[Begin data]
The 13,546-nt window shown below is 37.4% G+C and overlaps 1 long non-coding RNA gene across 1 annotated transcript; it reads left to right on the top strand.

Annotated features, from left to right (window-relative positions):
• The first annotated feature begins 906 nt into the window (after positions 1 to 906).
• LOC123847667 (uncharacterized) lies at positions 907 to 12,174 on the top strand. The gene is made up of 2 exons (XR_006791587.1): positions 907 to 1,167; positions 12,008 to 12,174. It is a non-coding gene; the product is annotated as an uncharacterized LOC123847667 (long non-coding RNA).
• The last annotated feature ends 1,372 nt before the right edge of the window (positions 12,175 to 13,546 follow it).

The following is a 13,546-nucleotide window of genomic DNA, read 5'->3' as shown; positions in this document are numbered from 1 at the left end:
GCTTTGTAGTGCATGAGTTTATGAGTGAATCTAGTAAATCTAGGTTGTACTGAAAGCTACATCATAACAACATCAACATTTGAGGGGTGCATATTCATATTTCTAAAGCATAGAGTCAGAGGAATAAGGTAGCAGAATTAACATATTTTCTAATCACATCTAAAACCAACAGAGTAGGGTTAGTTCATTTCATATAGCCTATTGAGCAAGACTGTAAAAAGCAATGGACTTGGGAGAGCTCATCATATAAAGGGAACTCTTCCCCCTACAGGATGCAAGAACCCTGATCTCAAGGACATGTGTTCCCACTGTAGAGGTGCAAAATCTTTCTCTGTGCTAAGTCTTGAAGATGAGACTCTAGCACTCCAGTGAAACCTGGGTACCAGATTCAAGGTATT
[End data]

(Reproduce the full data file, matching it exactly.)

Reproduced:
The 13,546-nt window shown below is 37.4% G+C and overlaps 1 long non-coding RNA gene across 1 annotated transcript; it reads left to right on the top strand.

Annotated features, from left to right (window-relative positions):
• The first annotated feature begins 906 nt into the window (after positions 1 to 906).
• LOC123847667 (uncharacterized) lies at positions 907 to 12,174 on the top strand. The gene is made up of 2 exons (XR_006791587.1): positions 907 to 1,167; positions 12,008 to 12,174. It is a non-coding gene; the product is annotated as an uncharacterized LOC123847667 (long non-coding RNA).
• The last annotated feature ends 1,372 nt before the right edge of the window (positions 12,175 to 13,546 follow it).

The following is a 13,546-nucleotide window of genomic DNA, read 5'->3' as shown; positions in this document are numbered from 1 at the left end:
GCTTTGTAGTGCATGAGTTTATGAGTGAATCTAGTAAATCTAGGTTGTACTGAAAGCTACATCATAACAACATCAACATTTGAGGGGTGCATATTCATATTTCTAAAGCATAGAGTCAGAGGAATAAGGTAGCAGAATTAACATATTTTCTAATCACATCTAAAACCAACAGAGTAGGGTTAGTTCATTTCATATAGCCTATTGAGCAAGACTGTAAAAAGCAATGGACTTGGGAGAGCTCATCATATAAAGGGAACTCTTCCCCCTACAGGATGCAAGAACCCTGATCTCAAGGACATGTGTTCCCACTGTAGAGGTGCAAAATCTTTCTCTGTGCTAAGTCTTGAAGATGAGACTCTAGCACTCCAGTGAAACCTGGGTACCAGATTCAAGGTATT